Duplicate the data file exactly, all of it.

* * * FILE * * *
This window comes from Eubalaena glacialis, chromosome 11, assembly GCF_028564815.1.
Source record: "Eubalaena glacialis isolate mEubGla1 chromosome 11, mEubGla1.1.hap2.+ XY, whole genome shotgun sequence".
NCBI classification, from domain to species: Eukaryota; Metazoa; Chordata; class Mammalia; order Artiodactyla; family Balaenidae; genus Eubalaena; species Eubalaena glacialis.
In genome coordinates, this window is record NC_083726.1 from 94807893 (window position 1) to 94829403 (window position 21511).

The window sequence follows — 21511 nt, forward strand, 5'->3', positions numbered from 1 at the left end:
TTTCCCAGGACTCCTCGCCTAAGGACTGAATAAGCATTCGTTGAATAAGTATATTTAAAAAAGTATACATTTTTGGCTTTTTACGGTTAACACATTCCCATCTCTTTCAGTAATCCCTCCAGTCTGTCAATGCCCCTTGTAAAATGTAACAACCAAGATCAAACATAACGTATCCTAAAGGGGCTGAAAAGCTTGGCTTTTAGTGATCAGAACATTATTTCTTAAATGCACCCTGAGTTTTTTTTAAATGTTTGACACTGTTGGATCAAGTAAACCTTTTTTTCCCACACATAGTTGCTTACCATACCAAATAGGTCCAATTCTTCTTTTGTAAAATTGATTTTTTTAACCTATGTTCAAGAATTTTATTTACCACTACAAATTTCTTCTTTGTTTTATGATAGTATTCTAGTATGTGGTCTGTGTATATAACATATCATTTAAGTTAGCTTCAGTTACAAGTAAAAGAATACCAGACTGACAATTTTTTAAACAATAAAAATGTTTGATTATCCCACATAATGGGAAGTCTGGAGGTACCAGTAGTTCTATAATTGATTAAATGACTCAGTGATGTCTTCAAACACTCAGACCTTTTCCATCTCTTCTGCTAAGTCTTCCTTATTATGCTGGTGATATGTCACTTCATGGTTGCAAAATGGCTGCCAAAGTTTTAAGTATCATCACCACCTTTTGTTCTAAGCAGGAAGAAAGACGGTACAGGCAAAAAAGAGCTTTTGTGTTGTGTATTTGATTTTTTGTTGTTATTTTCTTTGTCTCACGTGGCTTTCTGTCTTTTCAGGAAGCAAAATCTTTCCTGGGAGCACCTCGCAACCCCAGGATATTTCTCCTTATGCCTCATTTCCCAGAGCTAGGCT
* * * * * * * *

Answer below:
This window comes from Eubalaena glacialis, chromosome 11, assembly GCF_028564815.1.
Source record: "Eubalaena glacialis isolate mEubGla1 chromosome 11, mEubGla1.1.hap2.+ XY, whole genome shotgun sequence".
NCBI classification, from domain to species: Eukaryota; Metazoa; Chordata; class Mammalia; order Artiodactyla; family Balaenidae; genus Eubalaena; species Eubalaena glacialis.
In genome coordinates, this window is record NC_083726.1 from 94807893 (window position 1) to 94829403 (window position 21511).

The window sequence follows — 21511 nt, forward strand, 5'->3', positions numbered from 1 at the left end:
TTTCCCAGGACTCCTCGCCTAAGGACTGAATAAGCATTCGTTGAATAAGTATATTTAAAAAAGTATACATTTTTGGCTTTTTACGGTTAACACATTCCCATCTCTTTCAGTAATCCCTCCAGTCTGTCAATGCCCCTTGTAAAATGTAACAACCAAGATCAAACATAACGTATCCTAAAGGGGCTGAAAAGCTTGGCTTTTAGTGATCAGAACATTATTTCTTAAATGCACCCTGAGTTTTTTTTAAATGTTTGACACTGTTGGATCAAGTAAACCTTTTTTTCCCACACATAGTTGCTTACCATACCAAATAGGTCCAATTCTTCTTTTGTAAAATTGATTTTTTTAACCTATGTTCAAGAATTTTATTTACCACTACAAATTTCTTCTTTGTTTTATGATAGTATTCTAGTATGTGGTCTGTGTATATAACATATCATTTAAGTTAGCTTCAGTTACAAGTAAAAGAATACCAGACTGACAATTTTTTAAACAATAAAAATGTTTGATTATCCCACATAATGGGAAGTCTGGAGGTACCAGTAGTTCTATAATTGATTAAATGACTCAGTGATGTCTTCAAACACTCAGACCTTTTCCATCTCTTCTGCTAAGTCTTCCTTATTATGCTGGTGATATGTCACTTCATGGTTGCAAAATGGCTGCCAAAGTTTTAAGTATCATCACCACCTTTTGTTCTAAGCAGGAAGAAAGACGGTACAGGCAAAAAAGAGCTTTTGTGTTGTGTATTTGATTTTTTGTTGTTATTTTCTTTGTCTCACGTGGCTTTCTGTCTTTTCAGGAAGCAAAATCTTTCCTGGGAGCACCTCGCAACCCCAGGATATTTCTCCTTATGCCTCATTTCCCAGAGCTAGGCT